Department of Labor is one of the sponsors of the Nurse Education Capacity Summit so there may be federal
initiatives. The Educational Summit will focus on areas such as faculty, innovative programs, and curriculum.
The RJWF New Jersey Nursing Initiative Strategic Five Year Plan will help to guide the NJ Education Capacity
Summit team’s work.
There was discussion about the lack of continuity in requirements for the AD program and the opinion that
curriculum should have precedence over the capacity issue. Linda Martin stated that some nurses have master’s
degrees in education, not nursing, so they are not eligible to teach. This led to some discussion regarding the
pros and cons of the masters in nursing requirement, recognizing that advanced nursing education is not
different from advanced education in other disciplines. In discussing clinical versus education or other master’s
degrees the Committee discussed what might be considered essential for a master’s prepared nurse education
(i.e., nursing research, pharmacology and path physiology. What are examples of other best practices in other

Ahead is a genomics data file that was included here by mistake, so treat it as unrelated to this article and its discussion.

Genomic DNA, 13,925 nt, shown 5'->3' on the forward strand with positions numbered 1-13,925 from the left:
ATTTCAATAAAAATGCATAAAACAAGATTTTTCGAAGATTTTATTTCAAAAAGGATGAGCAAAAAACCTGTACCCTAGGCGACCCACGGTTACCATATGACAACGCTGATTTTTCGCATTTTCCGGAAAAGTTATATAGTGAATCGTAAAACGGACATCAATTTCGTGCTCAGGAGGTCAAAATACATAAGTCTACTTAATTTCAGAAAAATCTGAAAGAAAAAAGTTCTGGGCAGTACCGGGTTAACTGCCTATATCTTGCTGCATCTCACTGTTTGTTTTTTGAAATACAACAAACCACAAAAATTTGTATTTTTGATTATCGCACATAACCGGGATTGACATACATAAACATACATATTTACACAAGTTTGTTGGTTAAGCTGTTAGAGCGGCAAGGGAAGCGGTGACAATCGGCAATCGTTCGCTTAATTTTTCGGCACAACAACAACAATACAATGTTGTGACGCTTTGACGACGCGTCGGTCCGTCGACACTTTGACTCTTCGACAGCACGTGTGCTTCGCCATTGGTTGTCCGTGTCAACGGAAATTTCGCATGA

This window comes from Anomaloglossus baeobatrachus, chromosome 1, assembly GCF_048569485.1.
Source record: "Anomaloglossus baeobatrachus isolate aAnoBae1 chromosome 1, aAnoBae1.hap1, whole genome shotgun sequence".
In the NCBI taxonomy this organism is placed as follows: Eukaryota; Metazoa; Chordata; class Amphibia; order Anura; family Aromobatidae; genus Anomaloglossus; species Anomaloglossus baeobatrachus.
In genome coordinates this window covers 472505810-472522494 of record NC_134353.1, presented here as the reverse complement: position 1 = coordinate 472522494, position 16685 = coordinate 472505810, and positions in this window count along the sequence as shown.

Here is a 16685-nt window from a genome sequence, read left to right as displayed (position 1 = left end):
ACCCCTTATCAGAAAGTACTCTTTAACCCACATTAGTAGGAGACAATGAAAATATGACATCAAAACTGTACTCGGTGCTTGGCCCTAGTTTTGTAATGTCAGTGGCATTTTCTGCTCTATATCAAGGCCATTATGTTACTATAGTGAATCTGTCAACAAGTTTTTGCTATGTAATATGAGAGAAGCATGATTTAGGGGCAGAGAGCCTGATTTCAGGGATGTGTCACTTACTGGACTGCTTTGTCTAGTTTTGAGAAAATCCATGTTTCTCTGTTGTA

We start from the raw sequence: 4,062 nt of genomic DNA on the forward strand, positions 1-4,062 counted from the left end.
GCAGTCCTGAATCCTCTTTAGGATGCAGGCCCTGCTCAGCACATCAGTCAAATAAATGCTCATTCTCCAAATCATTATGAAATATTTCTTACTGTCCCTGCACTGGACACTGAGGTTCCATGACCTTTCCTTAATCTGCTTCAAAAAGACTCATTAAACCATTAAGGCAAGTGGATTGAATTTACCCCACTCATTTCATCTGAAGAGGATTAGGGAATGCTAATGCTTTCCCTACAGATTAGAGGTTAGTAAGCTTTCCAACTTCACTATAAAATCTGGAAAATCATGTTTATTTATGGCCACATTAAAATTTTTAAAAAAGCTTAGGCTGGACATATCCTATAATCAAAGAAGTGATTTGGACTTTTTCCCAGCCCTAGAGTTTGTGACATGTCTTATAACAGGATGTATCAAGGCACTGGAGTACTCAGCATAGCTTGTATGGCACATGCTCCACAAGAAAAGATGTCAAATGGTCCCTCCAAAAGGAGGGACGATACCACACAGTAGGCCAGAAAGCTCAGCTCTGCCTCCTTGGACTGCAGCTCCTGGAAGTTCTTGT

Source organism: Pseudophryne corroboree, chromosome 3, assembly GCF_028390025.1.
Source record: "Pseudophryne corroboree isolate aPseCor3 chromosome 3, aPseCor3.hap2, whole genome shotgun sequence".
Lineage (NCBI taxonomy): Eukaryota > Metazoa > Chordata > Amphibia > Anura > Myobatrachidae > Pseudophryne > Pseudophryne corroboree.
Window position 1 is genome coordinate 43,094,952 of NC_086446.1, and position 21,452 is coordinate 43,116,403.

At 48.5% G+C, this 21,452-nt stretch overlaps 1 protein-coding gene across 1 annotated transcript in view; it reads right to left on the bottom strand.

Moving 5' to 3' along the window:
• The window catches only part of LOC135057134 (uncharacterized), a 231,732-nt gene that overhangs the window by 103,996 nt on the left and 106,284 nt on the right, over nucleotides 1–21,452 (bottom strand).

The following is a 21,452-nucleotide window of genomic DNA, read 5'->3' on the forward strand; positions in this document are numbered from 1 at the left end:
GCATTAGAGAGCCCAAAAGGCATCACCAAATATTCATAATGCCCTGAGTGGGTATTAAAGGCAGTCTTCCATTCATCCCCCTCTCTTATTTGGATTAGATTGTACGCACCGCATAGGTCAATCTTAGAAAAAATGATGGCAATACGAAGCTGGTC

States? The Oregon Model was mentioned as a good example of innovation and standard curriculum.
Scott inquired about the fastest way to bridge from a Bachelors Degree in another field into nursing.
Susan said one way is to get into an accelerated BSN program which is 11-15 months full-time. This would
require not working and would pose a hardship on many unless there were scholarship and stipend support for
Committee discussed how this could be done financially--possibilities were concentrating on one tract,
collaborating with other schools and augmenting tuition. Also mentioned was the problem of excess courses
that many students must take which keeps them in school longer than required, taking credits to keep tuition
coverage while waiting for seats in nursing courses to be available.
Dual enrollment in associate and baccalaureate level courses was mentioned as a means of helping speed the
process of working students and shortening the time to the BSN. Negotiation with employers to “buy into” dual
enrollment and provide tuition support was also discussed.
Final discussion surrounded the possibility of having a half day retreat after the Education Summit this summer.
Along with Healthcare Committee, invitees could include Susan O’Brian and Sandy Quinn. This retreat would
be at the Mercer County Community College Conference Center the end of September, 2008. (Definitive date to
be determined at next meeting).
Meeting was adjourned. Next meeting will be Tuesday, June 17, 2008, 8:00-9:00 AM – Location
announced in reminder.
Next meeting will take place Tuesday, May 20, 2008
8:00-9:00 AM (location to be announced in reminder)